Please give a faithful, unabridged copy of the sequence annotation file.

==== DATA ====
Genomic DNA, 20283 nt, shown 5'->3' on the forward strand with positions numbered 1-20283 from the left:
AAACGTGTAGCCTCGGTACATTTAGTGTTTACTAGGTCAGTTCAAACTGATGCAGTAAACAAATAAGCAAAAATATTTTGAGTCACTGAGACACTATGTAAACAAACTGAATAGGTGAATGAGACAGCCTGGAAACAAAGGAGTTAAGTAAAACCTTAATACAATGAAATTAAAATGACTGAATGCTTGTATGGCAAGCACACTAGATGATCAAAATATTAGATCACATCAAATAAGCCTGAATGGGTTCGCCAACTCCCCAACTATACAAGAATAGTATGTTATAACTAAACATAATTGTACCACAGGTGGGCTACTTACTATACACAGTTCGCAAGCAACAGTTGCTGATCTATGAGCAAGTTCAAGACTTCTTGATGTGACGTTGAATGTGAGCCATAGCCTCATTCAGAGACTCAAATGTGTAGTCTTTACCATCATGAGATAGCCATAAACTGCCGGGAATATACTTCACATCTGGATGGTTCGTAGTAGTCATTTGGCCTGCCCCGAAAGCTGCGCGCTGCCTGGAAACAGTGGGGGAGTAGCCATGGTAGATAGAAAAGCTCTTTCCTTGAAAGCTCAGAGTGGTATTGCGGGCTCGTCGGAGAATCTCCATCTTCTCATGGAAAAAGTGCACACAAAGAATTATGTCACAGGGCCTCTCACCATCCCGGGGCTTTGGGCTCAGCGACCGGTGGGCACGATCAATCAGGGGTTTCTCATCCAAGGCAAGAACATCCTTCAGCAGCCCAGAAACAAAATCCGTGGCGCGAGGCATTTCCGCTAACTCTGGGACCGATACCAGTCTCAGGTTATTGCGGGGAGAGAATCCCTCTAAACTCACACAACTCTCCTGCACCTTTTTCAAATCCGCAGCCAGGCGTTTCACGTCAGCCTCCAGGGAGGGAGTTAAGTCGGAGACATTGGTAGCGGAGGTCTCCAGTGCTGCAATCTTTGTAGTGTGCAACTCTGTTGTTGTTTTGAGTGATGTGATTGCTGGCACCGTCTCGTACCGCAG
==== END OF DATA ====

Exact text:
Genomic DNA, 20283 nt, shown 5'->3' on the forward strand with positions numbered 1-20283 from the left:
AAACGTGTAGCCTCGGTACATTTAGTGTTTACTAGGTCAGTTCAAACTGATGCAGTAAACAAATAAGCAAAAATATTTTGAGTCACTGAGACACTATGTAAACAAACTGAATAGGTGAATGAGACAGCCTGGAAACAAAGGAGTTAAGTAAAACCTTAATACAATGAAATTAAAATGACTGAATGCTTGTATGGCAAGCACACTAGATGATCAAAATATTAGATCACATCAAATAAGCCTGAATGGGTTCGCCAACTCCCCAACTATACAAGAATAGTATGTTATAACTAAACATAATTGTACCACAGGTGGGCTACTTACTATACACAGTTCGCAAGCAACAGTTGCTGATCTATGAGCAAGTTCAAGACTTCTTGATGTGACGTTGAATGTGAGCCATAGCCTCATTCAGAGACTCAAATGTGTAGTCTTTACCATCATGAGATAGCCATAAACTGCCGGGAATATACTTCACATCTGGATGGTTCGTAGTAGTCATTTGGCCTGCCCCGAAAGCTGCGCGCTGCCTGGAAACAGTGGGGGAGTAGCCATGGTAGATAGAAAAGCTCTTTCCTTGAAAGCTCAGAGTGGTATTGCGGGCTCGTCGGAGAATCTCCATCTTCTCATGGAAAAAGTGCACACAAAGAATTATGTCACAGGGCCTCTCACCATCCCGGGGCTTTGGGCTCAGCGACCGGTGGGCACGATCAATCAGGGGTTTCTCATCCAAGGCAAGAACATCCTTCAGCAGCCCAGAAACAAAATCCGTGGCGCGAGGCATTTCCGCTAACTCTGGGACCGATACCAGTCTCAGGTTATTGCGGGGAGAGAATCCCTCTAAACTCACACAACTCTCCTGCACCTTTTTCAAATCCGCAGCCAGGCGTTTCACGTCAGCCTCCAGGGAGGGAGTTAAGTCGGAGACATTGGTAGCGGAGGTCTCCAGTGCTGCAATCTTTGTAGTGTGCAACTCTGTTGTTGTTTTGAGTGATGTGATTGCTGGCACCGTCTCGTACCGCAG